Bea Lumpkin, still going strong at 104, leads Chicago Labor Day parade
Bea Lumpkin, Grand Marshall of the 2022 Chicago Labor Day Parade, shown here with Chicago Federation of Labor Secretary Treasurer Don Villar.

Longtime People’s World contributor and supporter Bea Lumpkin served as Grand Marshall for the Chicago Labor Day Parade. She got her start as an activist with the Young Communist League in the 1930s, fighting against rising tuition fees, fascism, and militarism. She organized hunger strikes for unemployment relief during the Great Depression and protested the racist frame-up of the Scottsboro Nine. Her exploits first appeared in the pages of this publication in June 1935, when Hunter College student Beatrice Shapiro was fired from her job after protesting against the visiting ambassador of Nazi Germany. Further details of her life are shared in the statement below, issued by the Chicago Labor Day Parade Committee.

The Chicago Labor Day Parade Committee is proud to announce our 2022 Grand Marshall, Beatrice Lumpkin! At 104 years young, Bea is a union organizer, activist, professor, and writer. We thank and honor Bea’s activism today and every day! Solidarity forever!

Beatrice Lumpkin was born on August 3, 1918, in New York City, to Morris Abraham and Dora (Chernin) Shapiro. In 1939, Lumpkin received a Bachelor of Arts degree from Hunter College (now of the City University of New York). In 1967, she received a Master of Studies degree from Northeastern Illinois State College (now Northeastern Illinois University), and a Master of Science from Illinois Institute of Technology in 1974.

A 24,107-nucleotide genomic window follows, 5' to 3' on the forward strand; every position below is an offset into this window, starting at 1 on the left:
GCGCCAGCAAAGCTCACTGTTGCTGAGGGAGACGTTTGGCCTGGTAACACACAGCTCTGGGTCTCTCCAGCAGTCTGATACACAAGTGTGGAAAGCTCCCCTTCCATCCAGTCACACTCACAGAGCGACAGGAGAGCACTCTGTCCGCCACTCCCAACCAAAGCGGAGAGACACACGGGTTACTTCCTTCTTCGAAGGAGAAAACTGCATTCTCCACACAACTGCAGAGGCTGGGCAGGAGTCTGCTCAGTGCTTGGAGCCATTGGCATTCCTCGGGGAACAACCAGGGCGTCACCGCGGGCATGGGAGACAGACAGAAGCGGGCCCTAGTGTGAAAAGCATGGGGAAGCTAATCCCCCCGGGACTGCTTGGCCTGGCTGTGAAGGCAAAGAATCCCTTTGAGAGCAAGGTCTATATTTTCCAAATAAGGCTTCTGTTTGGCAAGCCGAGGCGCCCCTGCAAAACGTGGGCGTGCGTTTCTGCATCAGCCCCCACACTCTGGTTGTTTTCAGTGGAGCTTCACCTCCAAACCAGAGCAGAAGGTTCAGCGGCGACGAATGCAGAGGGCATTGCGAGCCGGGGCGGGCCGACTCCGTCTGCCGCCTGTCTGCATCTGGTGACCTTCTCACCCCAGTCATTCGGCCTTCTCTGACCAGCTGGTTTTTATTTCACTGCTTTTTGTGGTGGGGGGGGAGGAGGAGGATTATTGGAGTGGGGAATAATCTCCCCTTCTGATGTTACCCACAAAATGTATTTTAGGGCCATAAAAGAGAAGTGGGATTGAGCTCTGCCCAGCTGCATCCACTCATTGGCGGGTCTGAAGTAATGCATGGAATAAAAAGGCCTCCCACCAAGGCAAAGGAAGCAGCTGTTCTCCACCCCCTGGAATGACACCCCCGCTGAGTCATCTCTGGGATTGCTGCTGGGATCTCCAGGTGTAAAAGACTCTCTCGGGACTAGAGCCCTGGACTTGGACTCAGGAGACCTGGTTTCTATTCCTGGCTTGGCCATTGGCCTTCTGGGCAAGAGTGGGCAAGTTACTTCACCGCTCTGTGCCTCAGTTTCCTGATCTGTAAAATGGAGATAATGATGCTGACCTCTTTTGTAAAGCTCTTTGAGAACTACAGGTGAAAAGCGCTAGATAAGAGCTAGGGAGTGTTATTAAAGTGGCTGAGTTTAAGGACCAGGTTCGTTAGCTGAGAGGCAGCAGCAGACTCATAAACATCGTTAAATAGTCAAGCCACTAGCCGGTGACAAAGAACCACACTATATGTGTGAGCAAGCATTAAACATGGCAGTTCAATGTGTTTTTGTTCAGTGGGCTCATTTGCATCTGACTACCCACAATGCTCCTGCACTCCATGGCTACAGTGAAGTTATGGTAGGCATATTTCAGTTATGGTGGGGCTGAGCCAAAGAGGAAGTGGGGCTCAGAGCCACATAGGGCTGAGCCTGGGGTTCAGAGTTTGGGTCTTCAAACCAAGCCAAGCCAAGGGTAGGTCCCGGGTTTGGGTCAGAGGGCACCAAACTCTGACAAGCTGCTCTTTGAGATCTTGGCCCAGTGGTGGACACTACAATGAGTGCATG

After many years of blue-collar work in laundries, machine shops, and assembly lines, Lumpkin became an accredited math teacher, first in the Chicago public schools and then as an associate professor of mathematics at Chicago City College.

When Chicago’s Wisconsin Steel closed suddenly without paying its workers, Lumpkin led a 17-year fight for justice. During that time, Beatrice chaired the Wisconsin Steel Workers Women’s Committee. She also became a founder of both the Coalition of Labor Union Women and the Alliance for Retired Americans.

Despite her joyful approach, Lumpkin’s life has been laced with struggle and pain, especially in the 1950s and ’60s, when she and her husband endured blacklists and red-baiting, union busting, unemployment, and the vicious racism they faced in Chicago—a series of battles she chronicles in her biography of Frank, Always Bring a Crowd (available from International Publishers).

Lumpkin continues her activism on a daily basis. Current projects include the Illinois Alliance for Retired Americans, an organization whose mission is, “to mobilize retired union members and other senior and community activists into a nationwide grassroots movement advocating a progressive political and social agenda.”

A part of their work that Lumpkin particularly enjoys is the building of intergenerational dialogue and projects, working with such groups as the Chicago Young Workers, SEIU Future Fighters, and others.

We thank and honor Bea’s activism today and every day! Solidarity forever!


> 102-year-old Bea Lumpkin calls her mail-in ballot a ‘vote against fascism’

> Labor Day celebration of struggle: Bea Lumpkin’s 100th Birthday!

> WOMENS HISTORY MONTH: I helped organize the CIO

> …and more.


Special to People’s World
Special to People’s World

People’s World is a voice for progressive change and socialism in the United States. It provides news and analysis of, by, and for the labor and democratic movements to our readers across the country and around the world. People’s World traces its lineage to the Daily Worker newspaper, founded by communists, socialists, union members, and other activists in Chicago in 1924.